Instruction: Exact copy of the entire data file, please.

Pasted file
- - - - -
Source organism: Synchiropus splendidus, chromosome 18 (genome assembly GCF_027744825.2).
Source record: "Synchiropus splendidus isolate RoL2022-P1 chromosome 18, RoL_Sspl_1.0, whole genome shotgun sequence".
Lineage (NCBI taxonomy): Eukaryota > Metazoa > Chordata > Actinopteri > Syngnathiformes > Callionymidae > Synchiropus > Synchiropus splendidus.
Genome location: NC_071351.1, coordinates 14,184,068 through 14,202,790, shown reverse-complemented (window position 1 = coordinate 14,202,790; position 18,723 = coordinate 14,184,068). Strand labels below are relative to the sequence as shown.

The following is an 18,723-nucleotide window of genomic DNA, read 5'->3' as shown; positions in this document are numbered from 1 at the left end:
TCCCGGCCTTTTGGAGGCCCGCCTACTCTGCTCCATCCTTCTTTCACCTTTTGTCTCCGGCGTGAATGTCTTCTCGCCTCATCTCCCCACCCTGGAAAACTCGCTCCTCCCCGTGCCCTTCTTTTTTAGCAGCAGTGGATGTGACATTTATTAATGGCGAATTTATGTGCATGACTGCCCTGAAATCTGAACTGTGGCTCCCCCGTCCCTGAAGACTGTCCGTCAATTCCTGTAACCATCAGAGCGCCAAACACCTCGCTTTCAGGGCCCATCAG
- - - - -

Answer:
Source organism: Synchiropus splendidus, chromosome 18 (genome assembly GCF_027744825.2).
Source record: "Synchiropus splendidus isolate RoL2022-P1 chromosome 18, RoL_Sspl_1.0, whole genome shotgun sequence".
Lineage (NCBI taxonomy): Eukaryota > Metazoa > Chordata > Actinopteri > Syngnathiformes > Callionymidae > Synchiropus > Synchiropus splendidus.
Genome location: NC_071351.1, coordinates 14,184,068 through 14,202,790, shown reverse-complemented (window position 1 = coordinate 14,202,790; position 18,723 = coordinate 14,184,068). Strand labels below are relative to the sequence as shown.

The following is an 18,723-nucleotide window of genomic DNA, read 5'->3' as shown; positions in this document are numbered from 1 at the left end:
TCCCGGCCTTTTGGAGGCCCGCCTACTCTGCTCCATCCTTCTTTCACCTTTTGTCTCCGGCGTGAATGTCTTCTCGCCTCATCTCCCCACCCTGGAAAACTCGCTCCTCCCCGTGCCCTTCTTTTTTAGCAGCAGTGGATGTGACATTTATTAATGGCGAATTTATGTGCATGACTGCCCTGAAATCTGAACTGTGGCTCCCCCGTCCCTGAAGACTGTCCGTCAATTCCTGTAACCATCAGAGCGCCAAACACCTCGCTTTCAGGGCCCATCAG